Shipping container hotels: Pop-up hotels filling a niche

    Pop-up hotels filling a niche

    Spending the night in a shipping container doesn't sound appealing, but these mobile crash pads are popping up at the summer's biggest events
    Native American headdresses are not fashion accessories

    Feather dust-up

    A Canadian festival has banned Native American headwear. Haven't we been here before?
    Boris Johnson's war on diesel

    Boris Johnson's war on diesel

    11m cars here run on diesel. It's seen as a greener alternative to unleaded petrol. So why is London's mayor on a crusade against the black pump?
    5 best waterproof cameras

    Splash and flash: 5 best waterproof cameras

    Don't let water stop you taking snaps with one of these machines that will take you from the sand to meters deep
    Louis van Gaal interview: Manchester United manager discusses tactics and rebuilding after the David Moyes era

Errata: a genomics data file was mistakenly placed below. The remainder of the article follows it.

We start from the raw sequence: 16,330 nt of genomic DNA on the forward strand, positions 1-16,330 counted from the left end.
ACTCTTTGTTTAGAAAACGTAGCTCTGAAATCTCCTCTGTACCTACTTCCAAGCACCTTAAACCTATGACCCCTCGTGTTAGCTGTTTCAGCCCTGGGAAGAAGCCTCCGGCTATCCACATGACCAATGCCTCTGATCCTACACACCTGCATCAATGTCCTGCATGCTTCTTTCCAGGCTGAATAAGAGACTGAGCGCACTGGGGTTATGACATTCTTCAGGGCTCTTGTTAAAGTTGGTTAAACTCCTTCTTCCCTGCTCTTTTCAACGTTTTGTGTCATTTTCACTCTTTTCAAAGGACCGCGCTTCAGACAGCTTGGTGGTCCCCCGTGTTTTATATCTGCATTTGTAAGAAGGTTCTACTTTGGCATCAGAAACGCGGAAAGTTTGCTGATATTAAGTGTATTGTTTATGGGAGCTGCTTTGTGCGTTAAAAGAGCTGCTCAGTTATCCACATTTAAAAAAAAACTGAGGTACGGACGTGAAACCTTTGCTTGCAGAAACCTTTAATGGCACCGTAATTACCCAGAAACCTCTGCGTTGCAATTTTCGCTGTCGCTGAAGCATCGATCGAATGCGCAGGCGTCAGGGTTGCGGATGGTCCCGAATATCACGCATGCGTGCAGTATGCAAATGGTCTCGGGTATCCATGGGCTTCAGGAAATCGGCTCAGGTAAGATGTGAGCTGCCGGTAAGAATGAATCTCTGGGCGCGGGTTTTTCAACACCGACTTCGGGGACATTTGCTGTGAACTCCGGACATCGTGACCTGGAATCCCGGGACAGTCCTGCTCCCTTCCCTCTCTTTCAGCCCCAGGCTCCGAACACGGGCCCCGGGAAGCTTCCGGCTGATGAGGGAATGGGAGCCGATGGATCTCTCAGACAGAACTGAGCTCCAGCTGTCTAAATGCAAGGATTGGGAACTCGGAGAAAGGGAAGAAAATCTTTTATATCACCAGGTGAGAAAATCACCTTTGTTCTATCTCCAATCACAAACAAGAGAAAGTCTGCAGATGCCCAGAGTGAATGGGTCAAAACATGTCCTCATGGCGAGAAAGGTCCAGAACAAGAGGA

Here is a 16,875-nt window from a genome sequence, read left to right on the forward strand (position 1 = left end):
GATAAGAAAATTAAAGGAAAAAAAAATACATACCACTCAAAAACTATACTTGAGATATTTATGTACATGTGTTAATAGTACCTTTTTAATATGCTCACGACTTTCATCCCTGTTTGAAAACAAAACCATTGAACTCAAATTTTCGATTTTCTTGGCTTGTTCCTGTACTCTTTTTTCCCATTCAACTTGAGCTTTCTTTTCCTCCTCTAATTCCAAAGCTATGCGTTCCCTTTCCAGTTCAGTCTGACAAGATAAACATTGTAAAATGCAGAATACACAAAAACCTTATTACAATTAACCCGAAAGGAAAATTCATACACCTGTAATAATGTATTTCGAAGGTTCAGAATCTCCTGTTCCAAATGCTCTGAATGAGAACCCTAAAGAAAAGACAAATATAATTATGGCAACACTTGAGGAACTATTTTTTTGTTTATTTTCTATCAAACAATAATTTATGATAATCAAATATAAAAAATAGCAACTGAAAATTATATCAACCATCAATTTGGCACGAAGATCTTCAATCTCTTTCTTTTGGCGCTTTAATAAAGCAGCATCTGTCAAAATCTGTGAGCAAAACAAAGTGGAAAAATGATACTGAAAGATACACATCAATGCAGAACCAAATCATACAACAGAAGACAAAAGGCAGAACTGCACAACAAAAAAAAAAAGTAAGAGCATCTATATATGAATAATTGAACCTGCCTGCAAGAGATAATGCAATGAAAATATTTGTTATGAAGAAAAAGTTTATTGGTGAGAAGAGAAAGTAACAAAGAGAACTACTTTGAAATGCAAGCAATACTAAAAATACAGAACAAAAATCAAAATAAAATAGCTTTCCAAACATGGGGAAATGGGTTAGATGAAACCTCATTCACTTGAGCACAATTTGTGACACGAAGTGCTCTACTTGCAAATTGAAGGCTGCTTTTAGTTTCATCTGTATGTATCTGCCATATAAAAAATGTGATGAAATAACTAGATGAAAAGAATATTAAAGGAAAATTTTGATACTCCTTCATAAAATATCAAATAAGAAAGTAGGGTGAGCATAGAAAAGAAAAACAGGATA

Louis van Gaal interview

    Manchester United manager discusses tactics and rebuilding after the David Moyes era
    Will Gore: The goodwill shown by fans towards Alastair Cook will evaporate rapidly if India win the series

    Will Gore: Outside Edge

    The goodwill shown by fans towards Alastair Cook will evaporate rapidly if India win the series
    The children were playing in the street with toy guns. The air strikes were tragically real

    The air strikes were tragically real

    The children were playing in the street with toy guns
    Boozy, ignorant, intolerant, but very polite – The British, as others see us

    Britain as others see us

    Boozy, ignorant, intolerant, but very polite
    How did our legends really begin?

    How did our legends really begin?

    Applying the theory of evolution to the world's many mythologies
    Watch out: Lambrusco is back on the menu

    Lambrusco is back on the menu

    Naff Seventies corner-shop staple is this year's Aperol Spritz